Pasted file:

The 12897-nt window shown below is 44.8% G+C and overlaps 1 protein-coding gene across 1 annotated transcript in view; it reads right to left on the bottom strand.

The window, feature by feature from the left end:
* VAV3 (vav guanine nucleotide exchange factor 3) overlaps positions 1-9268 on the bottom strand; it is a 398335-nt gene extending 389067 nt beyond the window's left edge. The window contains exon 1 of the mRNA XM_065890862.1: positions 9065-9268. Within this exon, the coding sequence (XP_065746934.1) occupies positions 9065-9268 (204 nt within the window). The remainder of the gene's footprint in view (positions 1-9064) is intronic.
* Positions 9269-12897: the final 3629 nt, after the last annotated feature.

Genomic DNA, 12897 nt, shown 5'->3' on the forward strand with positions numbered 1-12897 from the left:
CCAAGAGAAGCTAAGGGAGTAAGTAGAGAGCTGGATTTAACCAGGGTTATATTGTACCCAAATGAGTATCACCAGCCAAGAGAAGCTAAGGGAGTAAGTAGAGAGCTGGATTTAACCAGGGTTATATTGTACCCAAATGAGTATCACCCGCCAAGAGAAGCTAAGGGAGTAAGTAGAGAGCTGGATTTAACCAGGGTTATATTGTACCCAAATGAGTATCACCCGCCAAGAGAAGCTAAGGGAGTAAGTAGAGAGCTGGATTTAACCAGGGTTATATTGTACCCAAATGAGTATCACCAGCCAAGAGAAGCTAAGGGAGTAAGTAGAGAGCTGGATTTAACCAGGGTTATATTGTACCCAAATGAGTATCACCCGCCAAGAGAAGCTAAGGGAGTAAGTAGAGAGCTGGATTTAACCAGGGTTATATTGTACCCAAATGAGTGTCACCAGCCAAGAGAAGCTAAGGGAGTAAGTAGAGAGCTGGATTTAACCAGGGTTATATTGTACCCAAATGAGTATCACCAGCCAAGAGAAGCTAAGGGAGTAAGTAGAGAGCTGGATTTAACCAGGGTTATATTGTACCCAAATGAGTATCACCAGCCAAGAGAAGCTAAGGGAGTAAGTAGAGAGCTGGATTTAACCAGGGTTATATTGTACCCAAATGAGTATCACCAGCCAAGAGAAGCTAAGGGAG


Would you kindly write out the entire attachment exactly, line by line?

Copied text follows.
The 12897-nt window shown below is 44.8% G+C and overlaps 1 protein-coding gene across 1 annotated transcript in view; it reads right to left on the bottom strand.

The window, feature by feature from the left end:
* VAV3 (vav guanine nucleotide exchange factor 3) overlaps positions 1-9268 on the bottom strand; it is a 398335-nt gene extending 389067 nt beyond the window's left edge. The window contains exon 1 of the mRNA XM_065890862.1: positions 9065-9268. Within this exon, the coding sequence (XP_065746934.1) occupies positions 9065-9268 (204 nt within the window). The remainder of the gene's footprint in view (positions 1-9064) is intronic.
* Positions 9269-12897: the final 3629 nt, after the last annotated feature.

Genomic DNA, 12897 nt, shown 5'->3' on the forward strand with positions numbered 1-12897 from the left:
CCAAGAGAAGCTAAGGGAGTAAGTAGAGAGCTGGATTTAACCAGGGTTATATTGTACCCAAATGAGTATCACCAGCCAAGAGAAGCTAAGGGAGTAAGTAGAGAGCTGGATTTAACCAGGGTTATATTGTACCCAAATGAGTATCACCCGCCAAGAGAAGCTAAGGGAGTAAGTAGAGAGCTGGATTTAACCAGGGTTATATTGTACCCAAATGAGTATCACCCGCCAAGAGAAGCTAAGGGAGTAAGTAGAGAGCTGGATTTAACCAGGGTTATATTGTACCCAAATGAGTATCACCAGCCAAGAGAAGCTAAGGGAGTAAGTAGAGAGCTGGATTTAACCAGGGTTATATTGTACCCAAATGAGTATCACCCGCCAAGAGAAGCTAAGGGAGTAAGTAGAGAGCTGGATTTAACCAGGGTTATATTGTACCCAAATGAGTGTCACCAGCCAAGAGAAGCTAAGGGAGTAAGTAGAGAGCTGGATTTAACCAGGGTTATATTGTACCCAAATGAGTATCACCAGCCAAGAGAAGCTAAGGGAGTAAGTAGAGAGCTGGATTTAACCAGGGTTATATTGTACCCAAATGAGTATCACCAGCCAAGAGAAGCTAAGGGAGTAAGTAGAGAGCTGGATTTAACCAGGGTTATATTGTACCCAAATGAGTATCACCAGCCAAGAGAAGCTAAGGGAG